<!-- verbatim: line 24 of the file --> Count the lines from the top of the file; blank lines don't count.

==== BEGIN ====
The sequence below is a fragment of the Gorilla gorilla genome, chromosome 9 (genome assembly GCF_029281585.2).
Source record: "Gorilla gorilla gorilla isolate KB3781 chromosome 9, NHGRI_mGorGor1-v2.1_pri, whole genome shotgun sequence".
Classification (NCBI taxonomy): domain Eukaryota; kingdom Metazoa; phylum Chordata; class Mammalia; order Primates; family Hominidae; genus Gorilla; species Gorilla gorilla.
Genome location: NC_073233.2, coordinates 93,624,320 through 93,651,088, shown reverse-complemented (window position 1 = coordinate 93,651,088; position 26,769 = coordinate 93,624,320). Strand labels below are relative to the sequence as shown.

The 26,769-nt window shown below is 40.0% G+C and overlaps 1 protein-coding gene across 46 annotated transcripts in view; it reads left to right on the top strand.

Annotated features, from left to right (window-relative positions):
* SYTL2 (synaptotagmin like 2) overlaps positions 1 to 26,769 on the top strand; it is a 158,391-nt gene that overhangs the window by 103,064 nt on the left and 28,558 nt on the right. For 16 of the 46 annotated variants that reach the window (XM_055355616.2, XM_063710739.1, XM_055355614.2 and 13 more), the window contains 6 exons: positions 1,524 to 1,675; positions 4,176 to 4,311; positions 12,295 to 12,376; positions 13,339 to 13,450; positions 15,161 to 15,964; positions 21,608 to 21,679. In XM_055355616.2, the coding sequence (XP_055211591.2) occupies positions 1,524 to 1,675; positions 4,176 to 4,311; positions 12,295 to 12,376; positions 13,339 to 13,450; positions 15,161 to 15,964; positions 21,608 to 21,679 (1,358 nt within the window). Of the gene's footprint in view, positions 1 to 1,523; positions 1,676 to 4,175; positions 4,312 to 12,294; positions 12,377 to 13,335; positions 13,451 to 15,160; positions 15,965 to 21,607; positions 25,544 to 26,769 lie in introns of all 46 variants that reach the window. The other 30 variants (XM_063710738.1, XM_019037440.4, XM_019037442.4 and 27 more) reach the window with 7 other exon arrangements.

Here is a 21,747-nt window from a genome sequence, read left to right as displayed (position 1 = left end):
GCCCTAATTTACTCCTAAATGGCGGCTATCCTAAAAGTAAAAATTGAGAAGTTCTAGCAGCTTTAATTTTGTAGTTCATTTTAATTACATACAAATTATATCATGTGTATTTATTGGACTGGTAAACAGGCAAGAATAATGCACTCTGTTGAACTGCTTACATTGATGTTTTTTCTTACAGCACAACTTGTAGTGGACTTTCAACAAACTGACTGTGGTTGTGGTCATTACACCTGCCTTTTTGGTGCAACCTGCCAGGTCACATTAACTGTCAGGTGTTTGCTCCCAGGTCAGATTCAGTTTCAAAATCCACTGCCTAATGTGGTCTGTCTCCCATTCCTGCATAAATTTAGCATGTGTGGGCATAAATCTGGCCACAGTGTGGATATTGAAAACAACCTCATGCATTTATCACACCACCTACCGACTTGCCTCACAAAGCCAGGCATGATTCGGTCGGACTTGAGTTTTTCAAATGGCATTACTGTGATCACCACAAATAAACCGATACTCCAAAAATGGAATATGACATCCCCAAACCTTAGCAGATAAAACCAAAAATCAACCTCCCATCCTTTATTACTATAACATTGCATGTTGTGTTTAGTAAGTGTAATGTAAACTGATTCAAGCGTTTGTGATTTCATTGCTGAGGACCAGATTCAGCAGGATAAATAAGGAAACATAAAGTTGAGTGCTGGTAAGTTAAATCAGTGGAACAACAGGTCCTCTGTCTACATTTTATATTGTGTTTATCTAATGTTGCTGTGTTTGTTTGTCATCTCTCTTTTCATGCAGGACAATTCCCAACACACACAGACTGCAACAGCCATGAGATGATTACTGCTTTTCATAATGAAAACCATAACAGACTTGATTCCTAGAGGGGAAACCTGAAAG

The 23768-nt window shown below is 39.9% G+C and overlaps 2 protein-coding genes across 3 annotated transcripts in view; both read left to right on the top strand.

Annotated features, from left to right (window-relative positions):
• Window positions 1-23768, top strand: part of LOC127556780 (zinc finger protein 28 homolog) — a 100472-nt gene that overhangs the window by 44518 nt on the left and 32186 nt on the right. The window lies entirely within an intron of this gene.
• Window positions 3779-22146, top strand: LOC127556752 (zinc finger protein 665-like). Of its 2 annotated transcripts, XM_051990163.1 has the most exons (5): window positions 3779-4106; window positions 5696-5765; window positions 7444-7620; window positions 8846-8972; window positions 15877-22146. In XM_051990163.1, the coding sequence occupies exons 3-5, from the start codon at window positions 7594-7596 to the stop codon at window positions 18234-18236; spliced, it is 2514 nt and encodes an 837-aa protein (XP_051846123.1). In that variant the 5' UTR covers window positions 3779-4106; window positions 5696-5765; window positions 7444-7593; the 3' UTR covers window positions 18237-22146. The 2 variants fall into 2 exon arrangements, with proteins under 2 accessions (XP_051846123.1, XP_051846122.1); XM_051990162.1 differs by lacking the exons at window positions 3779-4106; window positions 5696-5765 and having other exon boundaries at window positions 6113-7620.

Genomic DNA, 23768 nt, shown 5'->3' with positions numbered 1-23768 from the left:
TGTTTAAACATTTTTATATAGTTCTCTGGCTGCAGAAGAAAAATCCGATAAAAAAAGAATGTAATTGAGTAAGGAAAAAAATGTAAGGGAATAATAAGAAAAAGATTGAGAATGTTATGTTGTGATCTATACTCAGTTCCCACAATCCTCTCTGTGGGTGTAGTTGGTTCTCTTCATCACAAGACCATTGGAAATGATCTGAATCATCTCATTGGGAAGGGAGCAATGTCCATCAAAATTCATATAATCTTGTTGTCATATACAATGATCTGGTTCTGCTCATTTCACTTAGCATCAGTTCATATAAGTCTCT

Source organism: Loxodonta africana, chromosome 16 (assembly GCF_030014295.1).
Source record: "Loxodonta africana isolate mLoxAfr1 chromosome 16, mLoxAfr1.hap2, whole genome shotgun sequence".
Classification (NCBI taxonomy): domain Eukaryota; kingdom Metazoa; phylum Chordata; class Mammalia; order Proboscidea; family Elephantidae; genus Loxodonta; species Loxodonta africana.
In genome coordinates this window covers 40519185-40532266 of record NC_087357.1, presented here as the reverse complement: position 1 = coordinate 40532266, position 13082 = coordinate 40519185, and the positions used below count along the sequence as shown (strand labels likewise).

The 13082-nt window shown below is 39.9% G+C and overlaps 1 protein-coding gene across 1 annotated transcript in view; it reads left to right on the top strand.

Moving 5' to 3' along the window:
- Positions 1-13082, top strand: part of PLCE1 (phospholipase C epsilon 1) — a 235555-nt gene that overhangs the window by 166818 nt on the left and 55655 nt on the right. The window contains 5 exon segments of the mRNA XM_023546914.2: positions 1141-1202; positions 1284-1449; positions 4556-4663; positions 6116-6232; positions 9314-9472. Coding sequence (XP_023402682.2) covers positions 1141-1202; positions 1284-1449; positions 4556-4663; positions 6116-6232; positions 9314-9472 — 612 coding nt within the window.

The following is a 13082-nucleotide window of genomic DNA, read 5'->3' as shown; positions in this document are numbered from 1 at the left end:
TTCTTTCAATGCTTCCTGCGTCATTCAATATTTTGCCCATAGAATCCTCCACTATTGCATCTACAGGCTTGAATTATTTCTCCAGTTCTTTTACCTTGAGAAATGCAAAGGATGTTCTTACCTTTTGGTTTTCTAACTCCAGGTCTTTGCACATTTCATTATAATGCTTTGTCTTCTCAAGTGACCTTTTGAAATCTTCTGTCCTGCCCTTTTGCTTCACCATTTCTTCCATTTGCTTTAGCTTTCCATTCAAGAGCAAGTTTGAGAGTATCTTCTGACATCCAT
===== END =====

TTCTTTCAATGCTTCCTGCGTCATTCAATATTTTGCCCATAGAATCCTCCACTATTGCATCTACAGGCTTGAATTATTTCTCCAGTTCTTTTACCTTGAGAAATGCAAAGGATGTTCTTACCTTTTGGTTTTCTAACTCCAGGTCTTTGCACATTTCATTATAATGCTTTGTCTTCTCAAGTGACCTTTTGAAATCTTCTGTCCTGCCCTTTTGCTTCACCATTTCTTCCATTTGCTTTAGCTTTCCATTCAAGAGCAAGTTTGAGAGTATCTTCTGACATCCAT